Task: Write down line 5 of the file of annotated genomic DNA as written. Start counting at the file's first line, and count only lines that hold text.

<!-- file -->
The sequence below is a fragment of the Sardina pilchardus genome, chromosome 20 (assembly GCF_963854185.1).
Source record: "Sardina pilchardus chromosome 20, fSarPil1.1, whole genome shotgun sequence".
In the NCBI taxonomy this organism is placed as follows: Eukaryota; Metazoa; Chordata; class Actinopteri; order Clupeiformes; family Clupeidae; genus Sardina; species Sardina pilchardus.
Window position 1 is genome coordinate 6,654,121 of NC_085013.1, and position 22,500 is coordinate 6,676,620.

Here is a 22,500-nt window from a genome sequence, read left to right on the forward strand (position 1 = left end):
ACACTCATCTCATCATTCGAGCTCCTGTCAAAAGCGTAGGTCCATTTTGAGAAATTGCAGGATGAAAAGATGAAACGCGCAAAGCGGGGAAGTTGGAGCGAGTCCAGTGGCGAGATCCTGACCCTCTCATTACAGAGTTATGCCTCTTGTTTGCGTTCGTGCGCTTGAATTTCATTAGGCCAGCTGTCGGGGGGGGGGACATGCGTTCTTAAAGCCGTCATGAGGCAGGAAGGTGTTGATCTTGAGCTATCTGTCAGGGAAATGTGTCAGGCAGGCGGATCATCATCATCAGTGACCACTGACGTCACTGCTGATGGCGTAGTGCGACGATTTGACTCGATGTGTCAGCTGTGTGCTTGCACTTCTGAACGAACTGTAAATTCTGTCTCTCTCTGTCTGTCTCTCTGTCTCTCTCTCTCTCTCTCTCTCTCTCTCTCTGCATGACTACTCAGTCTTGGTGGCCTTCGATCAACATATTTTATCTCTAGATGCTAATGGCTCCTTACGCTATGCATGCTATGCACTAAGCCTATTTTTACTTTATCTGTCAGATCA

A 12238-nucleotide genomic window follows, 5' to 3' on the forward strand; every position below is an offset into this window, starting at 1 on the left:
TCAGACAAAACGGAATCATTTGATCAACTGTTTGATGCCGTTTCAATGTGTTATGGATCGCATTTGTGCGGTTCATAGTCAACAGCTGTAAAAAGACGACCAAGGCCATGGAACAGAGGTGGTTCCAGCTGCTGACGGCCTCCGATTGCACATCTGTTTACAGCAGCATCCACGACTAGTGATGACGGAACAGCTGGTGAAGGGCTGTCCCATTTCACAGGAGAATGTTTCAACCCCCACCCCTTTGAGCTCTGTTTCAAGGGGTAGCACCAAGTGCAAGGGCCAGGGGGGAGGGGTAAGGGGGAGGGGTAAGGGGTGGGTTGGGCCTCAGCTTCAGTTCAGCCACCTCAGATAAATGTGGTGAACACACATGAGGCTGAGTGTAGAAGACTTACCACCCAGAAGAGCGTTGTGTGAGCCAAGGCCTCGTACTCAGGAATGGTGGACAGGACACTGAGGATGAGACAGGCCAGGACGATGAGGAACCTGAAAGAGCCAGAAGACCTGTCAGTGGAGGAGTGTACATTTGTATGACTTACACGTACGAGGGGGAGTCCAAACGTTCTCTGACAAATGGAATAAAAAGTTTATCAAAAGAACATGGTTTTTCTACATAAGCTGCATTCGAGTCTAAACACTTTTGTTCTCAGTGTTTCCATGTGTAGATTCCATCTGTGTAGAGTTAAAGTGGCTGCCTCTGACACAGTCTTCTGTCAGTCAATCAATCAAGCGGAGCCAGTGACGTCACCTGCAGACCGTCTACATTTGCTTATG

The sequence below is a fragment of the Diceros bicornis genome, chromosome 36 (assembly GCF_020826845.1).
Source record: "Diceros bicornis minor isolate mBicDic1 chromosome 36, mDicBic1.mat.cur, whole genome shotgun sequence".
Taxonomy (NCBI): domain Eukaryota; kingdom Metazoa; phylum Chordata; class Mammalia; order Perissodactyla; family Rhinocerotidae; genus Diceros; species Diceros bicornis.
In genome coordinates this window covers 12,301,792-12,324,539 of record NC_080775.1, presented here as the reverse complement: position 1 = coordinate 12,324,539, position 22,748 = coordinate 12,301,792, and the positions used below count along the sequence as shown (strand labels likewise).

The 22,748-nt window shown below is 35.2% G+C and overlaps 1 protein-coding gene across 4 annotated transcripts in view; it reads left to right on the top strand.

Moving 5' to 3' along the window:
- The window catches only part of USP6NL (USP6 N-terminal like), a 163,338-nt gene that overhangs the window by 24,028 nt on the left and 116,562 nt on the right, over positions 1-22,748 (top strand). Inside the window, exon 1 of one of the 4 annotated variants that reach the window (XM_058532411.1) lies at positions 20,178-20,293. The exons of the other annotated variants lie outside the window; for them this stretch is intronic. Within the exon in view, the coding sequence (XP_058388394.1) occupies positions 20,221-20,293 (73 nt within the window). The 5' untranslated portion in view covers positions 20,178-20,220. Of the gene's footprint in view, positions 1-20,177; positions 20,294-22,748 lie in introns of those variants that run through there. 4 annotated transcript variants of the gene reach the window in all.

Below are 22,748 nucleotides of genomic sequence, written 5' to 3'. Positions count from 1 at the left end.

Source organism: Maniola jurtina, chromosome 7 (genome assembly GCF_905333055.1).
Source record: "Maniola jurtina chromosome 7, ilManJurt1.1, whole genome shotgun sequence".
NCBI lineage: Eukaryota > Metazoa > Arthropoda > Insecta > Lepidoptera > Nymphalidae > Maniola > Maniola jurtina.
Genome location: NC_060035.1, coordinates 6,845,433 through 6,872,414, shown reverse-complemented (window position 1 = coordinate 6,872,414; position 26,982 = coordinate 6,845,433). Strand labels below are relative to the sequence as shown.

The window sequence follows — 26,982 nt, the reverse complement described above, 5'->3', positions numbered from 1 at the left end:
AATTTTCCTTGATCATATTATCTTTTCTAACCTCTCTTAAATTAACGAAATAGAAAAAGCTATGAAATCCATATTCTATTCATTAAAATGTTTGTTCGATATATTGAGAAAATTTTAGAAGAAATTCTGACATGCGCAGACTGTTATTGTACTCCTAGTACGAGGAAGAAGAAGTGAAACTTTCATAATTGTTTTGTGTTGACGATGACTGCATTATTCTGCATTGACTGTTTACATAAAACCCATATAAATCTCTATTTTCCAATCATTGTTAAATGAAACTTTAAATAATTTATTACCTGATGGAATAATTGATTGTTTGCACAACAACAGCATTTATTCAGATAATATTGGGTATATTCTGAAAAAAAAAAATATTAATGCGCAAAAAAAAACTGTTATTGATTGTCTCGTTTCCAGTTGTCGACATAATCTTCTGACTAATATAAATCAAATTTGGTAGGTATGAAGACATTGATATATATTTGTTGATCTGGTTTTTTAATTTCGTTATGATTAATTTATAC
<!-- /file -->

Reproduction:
Here is a 22,500-nt window from a genome sequence, read left to right on the forward strand (position 1 = left end):